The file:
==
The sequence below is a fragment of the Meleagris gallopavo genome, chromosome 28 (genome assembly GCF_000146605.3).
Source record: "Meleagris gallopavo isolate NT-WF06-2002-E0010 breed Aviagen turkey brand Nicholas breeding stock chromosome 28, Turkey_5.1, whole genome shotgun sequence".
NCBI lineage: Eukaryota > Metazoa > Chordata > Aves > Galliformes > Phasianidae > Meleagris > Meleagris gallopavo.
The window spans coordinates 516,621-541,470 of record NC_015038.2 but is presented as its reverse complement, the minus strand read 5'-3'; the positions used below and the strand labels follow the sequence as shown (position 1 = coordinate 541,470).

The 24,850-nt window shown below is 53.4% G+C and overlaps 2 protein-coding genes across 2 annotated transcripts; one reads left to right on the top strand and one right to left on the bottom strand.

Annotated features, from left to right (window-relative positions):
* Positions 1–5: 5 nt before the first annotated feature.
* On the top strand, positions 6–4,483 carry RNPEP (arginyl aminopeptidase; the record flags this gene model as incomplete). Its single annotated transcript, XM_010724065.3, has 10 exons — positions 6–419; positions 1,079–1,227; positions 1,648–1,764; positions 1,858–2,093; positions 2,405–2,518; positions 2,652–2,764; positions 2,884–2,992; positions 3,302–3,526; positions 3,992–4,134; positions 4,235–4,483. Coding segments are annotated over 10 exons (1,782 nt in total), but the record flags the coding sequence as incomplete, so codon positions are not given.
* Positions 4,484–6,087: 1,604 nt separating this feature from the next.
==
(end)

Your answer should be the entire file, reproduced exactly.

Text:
The sequence below is a fragment of the Meleagris gallopavo genome, chromosome 28 (genome assembly GCF_000146605.3).
Source record: "Meleagris gallopavo isolate NT-WF06-2002-E0010 breed Aviagen turkey brand Nicholas breeding stock chromosome 28, Turkey_5.1, whole genome shotgun sequence".
NCBI lineage: Eukaryota > Metazoa > Chordata > Aves > Galliformes > Phasianidae > Meleagris > Meleagris gallopavo.
The window spans coordinates 516,621-541,470 of record NC_015038.2 but is presented as its reverse complement, the minus strand read 5'-3'; the positions used below and the strand labels follow the sequence as shown (position 1 = coordinate 541,470).

The 24,850-nt window shown below is 53.4% G+C and overlaps 2 protein-coding genes across 2 annotated transcripts; one reads left to right on the top strand and one right to left on the bottom strand.

Annotated features, from left to right (window-relative positions):
* Positions 1–5: 5 nt before the first annotated feature.
* On the top strand, positions 6–4,483 carry RNPEP (arginyl aminopeptidase; the record flags this gene model as incomplete). Its single annotated transcript, XM_010724065.3, has 10 exons — positions 6–419; positions 1,079–1,227; positions 1,648–1,764; positions 1,858–2,093; positions 2,405–2,518; positions 2,652–2,764; positions 2,884–2,992; positions 3,302–3,526; positions 3,992–4,134; positions 4,235–4,483. Coding segments are annotated over 10 exons (1,782 nt in total), but the record flags the coding sequence as incomplete, so codon positions are not given.
* Positions 4,484–6,087: 1,604 nt separating this feature from the next.